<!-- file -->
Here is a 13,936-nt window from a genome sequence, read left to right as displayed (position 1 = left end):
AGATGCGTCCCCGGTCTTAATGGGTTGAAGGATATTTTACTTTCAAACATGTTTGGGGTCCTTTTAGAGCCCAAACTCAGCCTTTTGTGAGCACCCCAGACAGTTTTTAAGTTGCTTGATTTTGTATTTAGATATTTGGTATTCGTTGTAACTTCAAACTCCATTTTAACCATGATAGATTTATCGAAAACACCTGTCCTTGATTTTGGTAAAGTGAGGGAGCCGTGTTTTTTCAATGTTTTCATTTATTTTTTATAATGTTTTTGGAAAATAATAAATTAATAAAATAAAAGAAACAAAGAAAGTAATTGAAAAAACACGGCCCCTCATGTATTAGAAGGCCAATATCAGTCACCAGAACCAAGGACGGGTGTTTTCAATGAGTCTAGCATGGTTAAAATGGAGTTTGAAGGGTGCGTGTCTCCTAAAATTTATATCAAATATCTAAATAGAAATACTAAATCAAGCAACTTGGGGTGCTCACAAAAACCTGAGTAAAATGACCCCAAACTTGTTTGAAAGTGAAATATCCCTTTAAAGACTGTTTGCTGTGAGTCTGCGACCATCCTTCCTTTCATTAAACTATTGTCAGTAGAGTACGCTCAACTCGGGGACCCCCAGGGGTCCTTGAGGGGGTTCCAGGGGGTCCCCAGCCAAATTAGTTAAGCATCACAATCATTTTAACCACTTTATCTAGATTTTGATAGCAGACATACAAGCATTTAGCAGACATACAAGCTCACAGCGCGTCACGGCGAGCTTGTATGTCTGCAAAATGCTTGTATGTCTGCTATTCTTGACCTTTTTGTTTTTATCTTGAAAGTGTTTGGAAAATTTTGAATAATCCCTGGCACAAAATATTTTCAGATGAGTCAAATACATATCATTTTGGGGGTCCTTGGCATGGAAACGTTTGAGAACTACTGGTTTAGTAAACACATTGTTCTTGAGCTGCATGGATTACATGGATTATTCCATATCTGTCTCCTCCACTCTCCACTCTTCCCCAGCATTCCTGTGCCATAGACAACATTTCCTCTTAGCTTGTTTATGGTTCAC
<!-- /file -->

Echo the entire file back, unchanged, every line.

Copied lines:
Here is a 13,936-nt window from a genome sequence, read left to right as displayed (position 1 = left end):
AGATGCGTCCCCGGTCTTAATGGGTTGAAGGATATTTTACTTTCAAACATGTTTGGGGTCCTTTTAGAGCCCAAACTCAGCCTTTTGTGAGCACCCCAGACAGTTTTTAAGTTGCTTGATTTTGTATTTAGATATTTGGTATTCGTTGTAACTTCAAACTCCATTTTAACCATGATAGATTTATCGAAAACACCTGTCCTTGATTTTGGTAAAGTGAGGGAGCCGTGTTTTTTCAATGTTTTCATTTATTTTTTATAATGTTTTTGGAAAATAATAAATTAATAAAATAAAAGAAACAAAGAAAGTAATTGAAAAAACACGGCCCCTCATGTATTAGAAGGCCAATATCAGTCACCAGAACCAAGGACGGGTGTTTTCAATGAGTCTAGCATGGTTAAAATGGAGTTTGAAGGGTGCGTGTCTCCTAAAATTTATATCAAATATCTAAATAGAAATACTAAATCAAGCAACTTGGGGTGCTCACAAAAACCTGAGTAAAATGACCCCAAACTTGTTTGAAAGTGAAATATCCCTTTAAAGACTGTTTGCTGTGAGTCTGCGACCATCCTTCCTTTCATTAAACTATTGTCAGTAGAGTACGCTCAACTCGGGGACCCCCAGGGGTCCTTGAGGGGGTTCCAGGGGGTCCCCAGCCAAATTAGTTAAGCATCACAATCATTTTAACCACTTTATCTAGATTTTGATAGCAGACATACAAGCATTTAGCAGACATACAAGCTCACAGCGCGTCACGGCGAGCTTGTATGTCTGCAAAATGCTTGTATGTCTGCTATTCTTGACCTTTTTGTTTTTATCTTGAAAGTGTTTGGAAAATTTTGAATAATCCCTGGCACAAAATATTTTCAGATGAGTCAAATACATATCATTTTGGGGGTCCTTGGCATGGAAACGTTTGAGAACTACTGGTTTAGTAAACACATTGTTCTTGAGCTGCATGGATTACATGGATTATTCCATATCTGTCTCCTCCACTCTCCACTCTTCCCCAGCATTCCTGTGCCATAGACAACATTTCCTCTTAGCTTGTTTATGGTTCAC